Exploring the Life of Emily Carr

British Columbia's capital city celebrates the life of iconic Canadian painter Emily Carr in a variety of ways.


If you had to pick Canada’s most famous female artist, who would it be?

Emily Carr, the painter who brought First Nations totem poles and West Coast rainforests to the rest of the world, would probably top most people’s lists. Last year, her painting Wind in the Treetops, sold for more than $2 million.

And yet, in Victoria, British Columbia—Carr’s birthplace and where she lived most of her life—there hasn’t been much to commemorate this creative and somewhat eccentric artist. (Carr would often push a baby carriage with her easel and paints and even her pet monkey Woo.)


But suddenly, it seems, Emily is everywhere. Here’s your guide to experiencing Carr in her own hometown.

View Her Art

First on your list—find out why Carr is such an important figure in modern Canadian art at the Art Gallery of Greater Victoria. On top of the gallery’s permanent Carr exhibit, there’s a special presentation of her work until June 30th, 2013. 

About three times bigger than the permanent exhibit, On The Edge of Nowhere brings together some of her best loved pieces from other art galleries in the country.

My favourite is Big Eagle, a watercolour from 1929 of a fearsome and frowning carved eagle, set against a dark, geometric sky. Totem and Forest, and Sea and Sky are also huge draws for Carr admirers. Wild Lilies is from Carr’s student days and is very different from anything else in the exhibit.

Emily Carr Statue

Next, head to the Inner Harbour, specifically the corner of Belleville and Government Streets (beside the Fairmont Empress hotel).

Here’s where you can come face to face with Carr, or at least a bronze likeness of her, sitting with a notepad on her lap, her monkey Woo perched on one shoulder and dog Billie by her side.

A two-year fundraising campaign raised $400,000 for the statue, along with plenty of interest in Carr locally. (Sculptor Barbara Paterson also made the statue of the Famous Five suffragettes on Parliament Hill in Ottawa.)

Emily Carr House

Now, walk a few blocks south to Emily Carr House, where Emily grew up and was orphaned at the age of 16. (She lived from December 13, 1871 to March 2, 1945.)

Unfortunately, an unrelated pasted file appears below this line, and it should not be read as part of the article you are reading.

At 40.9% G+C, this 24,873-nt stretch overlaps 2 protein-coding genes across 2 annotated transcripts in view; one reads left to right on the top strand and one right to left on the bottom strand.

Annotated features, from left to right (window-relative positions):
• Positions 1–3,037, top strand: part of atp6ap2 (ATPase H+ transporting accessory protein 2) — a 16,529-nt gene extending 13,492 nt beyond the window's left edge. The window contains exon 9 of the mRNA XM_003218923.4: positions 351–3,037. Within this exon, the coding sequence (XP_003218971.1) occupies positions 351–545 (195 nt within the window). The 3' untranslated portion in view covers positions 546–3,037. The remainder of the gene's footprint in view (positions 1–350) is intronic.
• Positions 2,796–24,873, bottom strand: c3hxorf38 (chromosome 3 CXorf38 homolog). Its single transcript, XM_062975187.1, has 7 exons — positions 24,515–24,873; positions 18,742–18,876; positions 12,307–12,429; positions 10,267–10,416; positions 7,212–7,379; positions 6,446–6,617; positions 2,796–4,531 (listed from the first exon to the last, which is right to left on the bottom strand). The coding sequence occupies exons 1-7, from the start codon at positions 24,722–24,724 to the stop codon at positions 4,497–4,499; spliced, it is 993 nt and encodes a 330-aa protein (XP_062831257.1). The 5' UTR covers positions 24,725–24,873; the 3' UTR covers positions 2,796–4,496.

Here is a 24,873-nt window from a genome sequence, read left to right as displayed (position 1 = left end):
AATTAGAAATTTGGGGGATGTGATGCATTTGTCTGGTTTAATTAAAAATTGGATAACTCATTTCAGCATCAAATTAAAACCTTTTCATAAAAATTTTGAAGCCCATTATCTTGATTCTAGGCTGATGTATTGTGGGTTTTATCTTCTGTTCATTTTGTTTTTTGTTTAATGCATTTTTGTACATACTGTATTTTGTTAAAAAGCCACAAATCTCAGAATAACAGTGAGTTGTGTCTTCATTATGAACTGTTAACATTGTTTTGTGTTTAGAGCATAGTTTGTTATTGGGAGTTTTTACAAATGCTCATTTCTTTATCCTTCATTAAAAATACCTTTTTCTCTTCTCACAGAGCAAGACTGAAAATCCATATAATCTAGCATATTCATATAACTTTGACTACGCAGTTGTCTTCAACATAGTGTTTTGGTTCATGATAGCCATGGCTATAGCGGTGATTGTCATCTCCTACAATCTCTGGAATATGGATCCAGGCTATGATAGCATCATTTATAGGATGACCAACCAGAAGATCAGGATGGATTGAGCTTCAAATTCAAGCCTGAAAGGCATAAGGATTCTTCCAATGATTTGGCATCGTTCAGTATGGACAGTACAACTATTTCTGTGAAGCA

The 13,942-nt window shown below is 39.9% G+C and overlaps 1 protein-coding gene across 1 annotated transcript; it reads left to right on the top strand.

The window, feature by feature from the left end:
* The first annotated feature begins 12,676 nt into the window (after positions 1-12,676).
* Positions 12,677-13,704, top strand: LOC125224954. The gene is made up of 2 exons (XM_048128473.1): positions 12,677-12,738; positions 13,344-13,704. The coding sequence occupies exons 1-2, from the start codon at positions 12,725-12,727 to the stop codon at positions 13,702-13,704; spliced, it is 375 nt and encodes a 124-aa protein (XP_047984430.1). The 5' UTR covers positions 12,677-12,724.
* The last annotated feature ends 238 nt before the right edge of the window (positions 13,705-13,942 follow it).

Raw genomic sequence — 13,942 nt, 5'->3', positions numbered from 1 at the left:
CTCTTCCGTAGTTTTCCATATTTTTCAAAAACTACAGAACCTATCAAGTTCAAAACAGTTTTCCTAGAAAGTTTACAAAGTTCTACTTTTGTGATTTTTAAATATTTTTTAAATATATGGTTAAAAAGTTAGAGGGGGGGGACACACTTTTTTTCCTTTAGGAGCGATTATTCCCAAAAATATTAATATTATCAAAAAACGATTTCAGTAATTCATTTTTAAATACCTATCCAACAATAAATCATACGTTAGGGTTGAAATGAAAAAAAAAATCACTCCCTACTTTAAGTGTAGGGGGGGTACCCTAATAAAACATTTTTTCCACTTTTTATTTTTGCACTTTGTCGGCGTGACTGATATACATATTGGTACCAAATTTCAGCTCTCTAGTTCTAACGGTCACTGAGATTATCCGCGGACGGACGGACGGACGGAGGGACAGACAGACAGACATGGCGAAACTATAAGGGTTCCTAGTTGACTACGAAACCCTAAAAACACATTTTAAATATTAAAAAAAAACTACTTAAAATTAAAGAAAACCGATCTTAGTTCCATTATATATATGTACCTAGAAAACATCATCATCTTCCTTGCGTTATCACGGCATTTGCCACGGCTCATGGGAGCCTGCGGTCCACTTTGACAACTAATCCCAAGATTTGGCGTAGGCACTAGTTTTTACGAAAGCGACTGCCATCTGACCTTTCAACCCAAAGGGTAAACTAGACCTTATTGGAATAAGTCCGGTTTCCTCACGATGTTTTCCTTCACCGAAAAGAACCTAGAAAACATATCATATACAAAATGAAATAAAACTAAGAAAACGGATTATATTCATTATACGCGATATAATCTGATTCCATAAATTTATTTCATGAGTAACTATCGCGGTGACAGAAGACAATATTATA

The first floor of the house has been restored to look as it would have when she lived here in the late 1800s.

Carr’s books, letters and pottery are also on display. Watch The Life and Times of Emily Carr while enjoying tea and cookies.

Admission for adults is $6.75. The house is open Tues-Sat from May 1 to Sept. 30 and by appointment year-round.

Drink and Be Merry

If you’re still thirsty, catch a harbour ferry, get off at Songhees and walk the rest of the way to Spinnaker’s Gastro Brewpub. Even though Carr herself would not likely have tried beer, Spinnaker’s has created one in her honour (available in the summer, but the brews are delicious here throughout the year).

Spinnaker owner Paul Hadfield describes Our Emily Summer Ale as “very light, very pale and very typical of the German-style beer that would have been around Victoria during Emily’s time.”

And finally, no Emily Carr-themed tour is complete without a visit to her gravesite.

Victoria’s Ross Bay Cemetery is the final resting place of many famous citizens of British Columbia, including Sir James Douglas (BC’s first governor) and coal baron Robert Dunsmuir. But according to resident curator of Emily Carr House, Jan Ross, Emily Carr’s “is the most sought out gravesite” in the cemetery.

Considering all that Emily Carr has done for the Canada’s art landscape, it’s no wonder.

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